The demand for sweet treats and comfort foods through the pandemic lockdown and reopening has Jessica Deshiro rethinking what she can handle, and what matters most at the end of the day: “Satisfied customers and getting home to my family.”
“I think people underestimate the demands of professional baking,” said Deshiro, the owner of Mammy’s Bakery in Wiscasset Village.
As a single mom of four children, the business owner said that the constant demand, customer expectation, and early morning preparation of baked goods has left her exhausted.
“We’re all burnt out,” said Deshiro, speaking for her coworkers and small business owners alike.
So to cope, Deshiro will downgrade from a wide selection of American-Italian desserts to a more manageable selection of authentic Italian desserts and entrees, using local ingredients and recipes passed down through generations.
The classic Italian pastries, like tiramisu, lemon squares, biscottis, cannolis, lobster tails, and chocolate chip cookies, aren’t going anywhere.
And Deshiro will continue to offer specialty orders for weddings and events, “Just not the three tiered wedding cakes,” she said.
In fact, there will be a greater supply of select homemade pastries and entrees, like lasagna, tortellini, and eggplant parmesan available throughout the day.
“I joke with customers and tell them we’re not Panera Bread, we’re a small batch. When we run out of 10 portions of eggplant parm, we’re out for the day,” said Deshiro.
When Deshiro opened Mammy’s Bakery in Wiscasset Village three years ago she anticipated preparing fresh pasta recipes every day, a base for a variety of sauces and vegetables.
She planned to decorate the front of the bakery with tables from her family home.
But rolling, filling, and shaping the dough into different pasta dishes every morning proved challenging, amid training staff, adjusting to pandemic guidelines, rising customer demands, and a decreasing supply chain of fresh ingredients.
The countertop displays and cases of pastries grew, as customers demanded more baked goods.
“It’s easy to whip up 10 batches of brownies, but that’s not what Mammy’s is all about,” said Deshiro.
With a larger supply of select baked goods, Deshiro will be able to focus on preparing take out pasta dishes, sandwiches, deli salads, eggplant parmesan, chicken parmesan, soups, and other entrees.
She’ll be selling deli meats and cheeses from Boar’s Head, a favorite spot among her American-Italian family members.
To sustain the cost of her prime location, Deshiro will start wholesale distribution of her entrees and pasties to convenience stores in Newcastle, Damariscotta, and Bristol. She decided to close the shop on Tuesday and Sunday to make time for wholesale distribution.
“I’d rather be known for what we’re good at than be mediocre,” said Deshiro.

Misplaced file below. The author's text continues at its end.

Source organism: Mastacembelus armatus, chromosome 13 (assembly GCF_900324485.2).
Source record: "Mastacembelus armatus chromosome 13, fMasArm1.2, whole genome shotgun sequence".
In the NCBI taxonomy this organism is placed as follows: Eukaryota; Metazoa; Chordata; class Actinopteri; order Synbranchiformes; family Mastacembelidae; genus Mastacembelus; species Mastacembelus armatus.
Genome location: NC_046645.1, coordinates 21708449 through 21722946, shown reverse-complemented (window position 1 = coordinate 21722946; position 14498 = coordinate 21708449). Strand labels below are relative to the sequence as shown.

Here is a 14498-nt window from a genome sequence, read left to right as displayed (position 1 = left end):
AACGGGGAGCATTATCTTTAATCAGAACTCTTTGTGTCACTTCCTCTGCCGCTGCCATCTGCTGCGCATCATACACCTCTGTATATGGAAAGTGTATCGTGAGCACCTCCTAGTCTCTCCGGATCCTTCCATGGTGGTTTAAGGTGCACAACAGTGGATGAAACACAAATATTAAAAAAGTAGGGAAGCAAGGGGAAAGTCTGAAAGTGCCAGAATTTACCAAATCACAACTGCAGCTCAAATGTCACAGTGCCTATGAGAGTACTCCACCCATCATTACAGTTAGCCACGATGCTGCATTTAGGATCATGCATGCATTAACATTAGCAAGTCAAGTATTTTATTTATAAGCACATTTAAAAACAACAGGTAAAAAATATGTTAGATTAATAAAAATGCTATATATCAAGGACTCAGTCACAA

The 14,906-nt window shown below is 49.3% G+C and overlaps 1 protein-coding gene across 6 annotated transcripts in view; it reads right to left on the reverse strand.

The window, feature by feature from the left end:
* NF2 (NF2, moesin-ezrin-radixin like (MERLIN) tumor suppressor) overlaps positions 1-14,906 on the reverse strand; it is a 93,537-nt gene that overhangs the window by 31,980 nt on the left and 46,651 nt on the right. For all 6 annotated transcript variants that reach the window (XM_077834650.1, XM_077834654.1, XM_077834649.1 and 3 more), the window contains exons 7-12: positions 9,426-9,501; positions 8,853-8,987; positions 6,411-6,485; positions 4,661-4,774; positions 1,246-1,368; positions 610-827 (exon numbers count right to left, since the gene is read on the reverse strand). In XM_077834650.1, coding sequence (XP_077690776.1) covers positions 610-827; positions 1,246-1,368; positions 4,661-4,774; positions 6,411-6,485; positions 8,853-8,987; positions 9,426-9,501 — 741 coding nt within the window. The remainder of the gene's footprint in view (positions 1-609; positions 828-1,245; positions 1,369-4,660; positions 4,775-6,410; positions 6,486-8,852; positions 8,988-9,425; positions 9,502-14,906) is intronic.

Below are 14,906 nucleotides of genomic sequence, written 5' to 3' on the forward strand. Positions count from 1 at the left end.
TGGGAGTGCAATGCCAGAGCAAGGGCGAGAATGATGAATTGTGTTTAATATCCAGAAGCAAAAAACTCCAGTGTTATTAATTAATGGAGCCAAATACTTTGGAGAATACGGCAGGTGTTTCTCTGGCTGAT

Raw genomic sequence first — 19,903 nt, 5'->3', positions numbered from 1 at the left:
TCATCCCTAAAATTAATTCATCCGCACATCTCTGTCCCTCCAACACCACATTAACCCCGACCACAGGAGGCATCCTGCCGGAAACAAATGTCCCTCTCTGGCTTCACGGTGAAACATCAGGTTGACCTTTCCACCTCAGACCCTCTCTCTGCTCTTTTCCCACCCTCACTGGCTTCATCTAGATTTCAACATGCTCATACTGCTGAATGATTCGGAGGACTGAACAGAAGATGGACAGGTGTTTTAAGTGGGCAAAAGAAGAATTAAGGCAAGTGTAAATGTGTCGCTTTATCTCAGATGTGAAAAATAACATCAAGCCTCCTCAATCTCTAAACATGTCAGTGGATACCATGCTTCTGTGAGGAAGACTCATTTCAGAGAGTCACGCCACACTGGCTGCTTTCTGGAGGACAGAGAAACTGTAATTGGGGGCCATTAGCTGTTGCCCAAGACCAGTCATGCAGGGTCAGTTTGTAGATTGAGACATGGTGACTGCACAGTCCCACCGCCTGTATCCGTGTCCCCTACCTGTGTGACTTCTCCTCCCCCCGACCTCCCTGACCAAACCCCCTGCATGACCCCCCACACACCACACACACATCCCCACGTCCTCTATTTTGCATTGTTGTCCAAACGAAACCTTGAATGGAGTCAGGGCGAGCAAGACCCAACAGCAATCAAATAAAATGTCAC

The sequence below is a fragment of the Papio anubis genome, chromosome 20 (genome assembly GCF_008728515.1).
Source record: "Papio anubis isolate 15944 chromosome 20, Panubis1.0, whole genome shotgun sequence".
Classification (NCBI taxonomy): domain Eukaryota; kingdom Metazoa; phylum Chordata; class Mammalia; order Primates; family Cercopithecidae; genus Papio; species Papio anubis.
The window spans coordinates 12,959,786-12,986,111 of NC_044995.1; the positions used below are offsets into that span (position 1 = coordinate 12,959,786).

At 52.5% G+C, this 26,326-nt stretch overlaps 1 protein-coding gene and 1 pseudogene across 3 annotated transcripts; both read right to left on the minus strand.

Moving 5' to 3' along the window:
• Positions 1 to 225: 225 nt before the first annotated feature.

Her chalkboard menu now reads, “What we have is what you see. You get what you get and you don’t get upset.”
The unfortunate reality is that some patrons emerged from the pandemic shutdowns with demanding attitudes and unrealistic expectations.
“We’ll always love our customers and the community, but the pandemic has created this sense of entitlement and demand among customers,” she said.
During the busiest hours of the day, customers might storm inside and complain about the limited supply of chocolate chip cookies or cannolis.
“It’s not okay for business owners to take anymore,” Deshiro said.
Like many business owners, she has also been busy adjusting to staff changes.
Deshiro will be looking for someone to replace Liz Pope, “The glue of the bakery,” when Pope returns to teaching this fall.
In the rare moments that Deshiro has to herself at the bakery, she thinks about the realities of her work and why she started the business in the first place: To channel the recipes created by her grandmother, Mary-Lou Deshiro, or Mammy, as Jessica calls her.
Mary-Lou suffered from Alzheimer’s disease, which inspired her granddaughter to start selling baked goods at Alzheimer’s walks, where she learned that she could bring awareness through the power of pastries.
Since opening, Deshiro has kept a donation jar on the counter and gives customers more information about Alzheimer’s disease if they want to learn.
Now she’s using the power of pastries to raise awareness and funds for child abuse prevention, and families struggling to put food on the table.
The death of four-year-old Kendall Chick in 2017 sparked an urgency in Deshiro to use her business as a platform for social advocacy.
Prior to the pandemic, Deshiro started a fundraiser for families in need of free meals. Several individuals donate to the fundraiser each week.
“As a single mother of four, I know how stressful it can be to be stuck at home, or trying to make ends meet at work,” said Deshiro.
By adjusting her inventory, reducing her business hours, and giving herself time for self-reflection, Deshiro can raise awareness for social causes.
“Helping to make an impact is so important in the world today,” said Deshiro. “I will always look at my business as a platform for social awareness.”
Mammy’s Bakery, located at 100 Main St. in Wiscasset Village, is open from 8 a.m. to 6 p.m. Wednesday through Friday, and 8 a.m. to 3 p.m. Saturday and Monday. For more information, call 504-4104 or go to mammysbakerymaine.com.